By Jeffrey Green (@epaymentsguy)
It’s often been said that for whatever data breach defenses the payments industry introduces, hackers develop ways to get around them. We may be in one of those phases where defense has the advantage, but, as we all well know, the offense almost always gets the ball back.
This week we learned that Distributed Denial of Service (DDoS) attacks frequently have been used by self-proclaimed hacker activists to disrupt mobile servers or networks. The group Anonymous, in its operation against WikiLeaks’ opponents, reportedly used such attacks.
“This method is surprisingly effective, and companies are finding out that groups of Internet users working together can flood the pipes of even the largest networks,” says Business 2 Community.
Efforts from industry vendors to combat fraud this week also hit a milestone as secure payment-technology provider Bluefin became the first company in the U.S. to receive PCI validation for a point-to-point encryption (P2PE) solution.
The PCI Security Standards Council provided the validation.
“It’s not just go in and buy a device off of the shelf that encrypts the data,” Ruston Miles, chief of product innovation, told Market Platform Dynamics CEO Karen Webster in an exclusive podcast interview. “It has to do with an entire solution being audited and validated. Every piece – the injection facility, the front-end devices, the back-end decryption, the applications that go on the device.”
Hackers themselves also are feeling the pinch, as unknown culprits on Monday shut down websites known to host credit card data stolen in the December breach at Target. It remained unknown who was responsible for the public service.
States are starting to pay close attention to biometrics use to ward off potential intrusions to individuals’ privacy. Lawmakers in Wisconsin this week reportedly will take up a bill approved in committee that would prevent school district officials from collecting biological information including fingerprints and retinal images from students.
“There are a lot of people who are concerned about biometric data,” said State Rep. Mandy Wright following an earlier 7-3 committee vote along party lines. “It does sound scary, but the fact is we are doing little to none of it right now.”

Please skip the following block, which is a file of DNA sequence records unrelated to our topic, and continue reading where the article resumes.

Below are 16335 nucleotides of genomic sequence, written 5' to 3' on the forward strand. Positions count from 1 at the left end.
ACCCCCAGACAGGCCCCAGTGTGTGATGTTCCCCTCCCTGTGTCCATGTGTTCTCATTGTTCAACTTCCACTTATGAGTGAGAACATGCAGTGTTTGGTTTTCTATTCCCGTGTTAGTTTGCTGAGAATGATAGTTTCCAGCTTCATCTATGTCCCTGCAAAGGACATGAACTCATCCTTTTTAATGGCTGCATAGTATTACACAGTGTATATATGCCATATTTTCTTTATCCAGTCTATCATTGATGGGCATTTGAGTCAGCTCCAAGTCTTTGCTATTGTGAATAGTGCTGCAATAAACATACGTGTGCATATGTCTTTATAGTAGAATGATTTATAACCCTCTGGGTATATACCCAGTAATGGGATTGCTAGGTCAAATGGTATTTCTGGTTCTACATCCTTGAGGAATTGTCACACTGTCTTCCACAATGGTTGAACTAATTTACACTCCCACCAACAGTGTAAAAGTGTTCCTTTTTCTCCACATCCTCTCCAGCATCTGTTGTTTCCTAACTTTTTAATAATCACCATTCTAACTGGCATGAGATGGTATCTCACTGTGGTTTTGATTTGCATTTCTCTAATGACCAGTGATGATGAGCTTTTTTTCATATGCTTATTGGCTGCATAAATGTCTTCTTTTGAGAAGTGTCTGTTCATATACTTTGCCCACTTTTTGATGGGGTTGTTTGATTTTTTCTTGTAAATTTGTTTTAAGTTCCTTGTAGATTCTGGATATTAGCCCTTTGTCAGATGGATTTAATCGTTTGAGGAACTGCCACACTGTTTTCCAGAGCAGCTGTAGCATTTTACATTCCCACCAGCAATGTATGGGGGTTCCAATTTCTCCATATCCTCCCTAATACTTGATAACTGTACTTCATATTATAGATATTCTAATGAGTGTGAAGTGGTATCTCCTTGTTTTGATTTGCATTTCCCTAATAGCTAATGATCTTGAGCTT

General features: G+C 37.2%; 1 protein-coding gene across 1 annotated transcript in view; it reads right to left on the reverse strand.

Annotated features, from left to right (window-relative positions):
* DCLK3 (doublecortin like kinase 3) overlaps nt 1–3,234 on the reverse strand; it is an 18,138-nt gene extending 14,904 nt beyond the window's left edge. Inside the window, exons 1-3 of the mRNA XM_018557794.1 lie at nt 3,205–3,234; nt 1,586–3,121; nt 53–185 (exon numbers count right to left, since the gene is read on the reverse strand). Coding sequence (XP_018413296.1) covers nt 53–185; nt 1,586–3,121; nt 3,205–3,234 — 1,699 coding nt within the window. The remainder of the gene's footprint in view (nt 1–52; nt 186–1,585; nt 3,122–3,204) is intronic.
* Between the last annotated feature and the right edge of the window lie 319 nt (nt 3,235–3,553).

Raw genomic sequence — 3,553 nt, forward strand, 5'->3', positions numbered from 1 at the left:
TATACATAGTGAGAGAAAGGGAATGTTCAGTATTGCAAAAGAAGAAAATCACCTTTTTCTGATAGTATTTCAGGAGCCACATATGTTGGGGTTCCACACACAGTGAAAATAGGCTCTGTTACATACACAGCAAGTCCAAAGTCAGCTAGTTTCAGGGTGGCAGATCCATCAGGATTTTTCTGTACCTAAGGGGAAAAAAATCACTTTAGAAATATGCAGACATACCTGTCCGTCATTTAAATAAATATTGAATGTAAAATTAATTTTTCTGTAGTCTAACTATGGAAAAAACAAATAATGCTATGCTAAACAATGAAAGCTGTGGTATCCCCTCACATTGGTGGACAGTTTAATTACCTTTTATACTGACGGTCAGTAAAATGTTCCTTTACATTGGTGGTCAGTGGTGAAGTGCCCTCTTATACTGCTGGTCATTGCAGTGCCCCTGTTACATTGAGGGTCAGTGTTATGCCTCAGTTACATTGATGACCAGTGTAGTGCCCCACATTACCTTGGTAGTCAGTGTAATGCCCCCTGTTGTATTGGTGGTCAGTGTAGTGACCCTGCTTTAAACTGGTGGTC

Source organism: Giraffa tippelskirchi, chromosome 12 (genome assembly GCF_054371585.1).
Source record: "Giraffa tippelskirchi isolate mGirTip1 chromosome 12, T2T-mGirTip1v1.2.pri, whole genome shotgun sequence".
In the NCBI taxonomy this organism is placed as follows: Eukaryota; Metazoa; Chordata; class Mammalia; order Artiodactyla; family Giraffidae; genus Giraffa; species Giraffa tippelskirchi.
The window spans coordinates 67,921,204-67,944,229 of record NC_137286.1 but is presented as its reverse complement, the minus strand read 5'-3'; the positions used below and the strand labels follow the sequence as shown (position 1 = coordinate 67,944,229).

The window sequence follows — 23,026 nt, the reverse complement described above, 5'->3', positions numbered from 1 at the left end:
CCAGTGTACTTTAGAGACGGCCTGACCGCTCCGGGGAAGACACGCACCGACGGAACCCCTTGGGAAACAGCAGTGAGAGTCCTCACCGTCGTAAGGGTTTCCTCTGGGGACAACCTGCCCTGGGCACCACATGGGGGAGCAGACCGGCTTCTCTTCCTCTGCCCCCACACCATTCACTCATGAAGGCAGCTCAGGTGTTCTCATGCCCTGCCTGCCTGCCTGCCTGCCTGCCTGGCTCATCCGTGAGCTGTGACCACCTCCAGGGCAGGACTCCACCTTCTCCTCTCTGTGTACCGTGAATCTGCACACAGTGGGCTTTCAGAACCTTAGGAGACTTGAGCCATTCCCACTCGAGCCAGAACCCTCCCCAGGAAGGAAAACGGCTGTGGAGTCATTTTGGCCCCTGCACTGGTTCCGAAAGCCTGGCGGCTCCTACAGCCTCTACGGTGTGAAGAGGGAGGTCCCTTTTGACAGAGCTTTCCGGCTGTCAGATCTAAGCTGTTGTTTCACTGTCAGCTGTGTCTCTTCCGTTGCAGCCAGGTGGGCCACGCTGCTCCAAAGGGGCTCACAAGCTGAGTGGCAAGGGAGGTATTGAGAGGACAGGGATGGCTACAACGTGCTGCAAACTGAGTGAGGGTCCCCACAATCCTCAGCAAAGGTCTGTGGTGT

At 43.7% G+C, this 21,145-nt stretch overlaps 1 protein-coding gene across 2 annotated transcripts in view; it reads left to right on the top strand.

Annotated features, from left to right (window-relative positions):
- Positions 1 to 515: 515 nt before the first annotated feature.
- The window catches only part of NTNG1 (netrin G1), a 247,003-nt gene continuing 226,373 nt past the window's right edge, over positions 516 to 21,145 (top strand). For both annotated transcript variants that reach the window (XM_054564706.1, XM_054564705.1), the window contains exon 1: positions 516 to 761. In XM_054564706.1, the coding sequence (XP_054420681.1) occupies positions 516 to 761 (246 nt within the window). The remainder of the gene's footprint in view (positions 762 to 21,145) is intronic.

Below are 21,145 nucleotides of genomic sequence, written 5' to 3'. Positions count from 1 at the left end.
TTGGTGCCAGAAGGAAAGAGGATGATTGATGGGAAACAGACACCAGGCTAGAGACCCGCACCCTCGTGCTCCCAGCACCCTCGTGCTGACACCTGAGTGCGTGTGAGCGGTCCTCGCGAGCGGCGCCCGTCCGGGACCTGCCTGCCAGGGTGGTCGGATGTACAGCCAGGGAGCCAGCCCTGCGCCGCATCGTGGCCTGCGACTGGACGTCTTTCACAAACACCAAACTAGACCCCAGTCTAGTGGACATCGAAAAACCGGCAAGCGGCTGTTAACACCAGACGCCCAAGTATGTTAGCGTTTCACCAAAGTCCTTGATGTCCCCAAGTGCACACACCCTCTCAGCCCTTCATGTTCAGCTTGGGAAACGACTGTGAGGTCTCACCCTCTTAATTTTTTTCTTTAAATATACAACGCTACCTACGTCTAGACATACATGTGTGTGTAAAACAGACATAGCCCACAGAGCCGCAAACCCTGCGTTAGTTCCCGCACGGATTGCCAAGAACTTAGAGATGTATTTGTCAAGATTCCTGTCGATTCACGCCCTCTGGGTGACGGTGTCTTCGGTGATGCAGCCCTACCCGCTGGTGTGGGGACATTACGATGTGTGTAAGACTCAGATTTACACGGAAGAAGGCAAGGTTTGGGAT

Consumer breach reaction
How consumers react to breaches was brought out in the results of a Feedzai survey, which found that 60 percent of respondents who knew about the breaches at such notable retailers as Target and Neiman Marcus put the merchant responsible for preventing future breaches. Comparatively, 13 percent believed responsibility fell on banks, while 5 percent said it fell on consumers (though the percentage rose to 10 percent of males ages 18 to 34).
LoopPay and HCE
We also learned this week how innovation in protecting payments doesn’t need to reinvent the wheel. LoopPay, for example, provides a secure mobile wallet solution that works with most existing retail point-of-sale terminals. In a podcast interview with MPD CEO Karen Webster, LoopPay Chief Technologist George Wallner explained why he believes Loop is not only a technology breakthrough, but a superior technology solution that can be implemented right now.
Loop’s MST (magnetic secure transmission) technology formats card data into simulated magnetic stripe tracks and transmits them via a pulsed magnetic field, which can be read by any POS terminal that accepts a mag stripe today. Loop takes this process one step future by doing something Wallner calls “Mobile Tokenization,” which uses Host Card Emulation (HCE) to tokenize and distribute cardholder data that is presented to a retailer’s existing mag stripe terminal via Loop’s MST technology. Tokens are issued by a secure, central location.
In March 20, the NFC Forum issued a statement on HCE, noting service providers need to evaluate and determine the best place to store credentials for their solutions, keeping in mind the trade-off between security risks and convenience.
Each model has its merits depending on the use case, Paula Hunter NFC Forum executive director, noted in the statement. For instance, use cases that rely today on bar codes could immediately benefit from HCE without raising new security concerns, she said.
“However, transactions currently relying upon tamper-resistant secure storage of assets would need more thorough consideration,” Hunter said. “We’re encouraged by the steps being taken by providers of HCE-based solutions to ensure that their offerings meet consumer and business demands for latency and security.”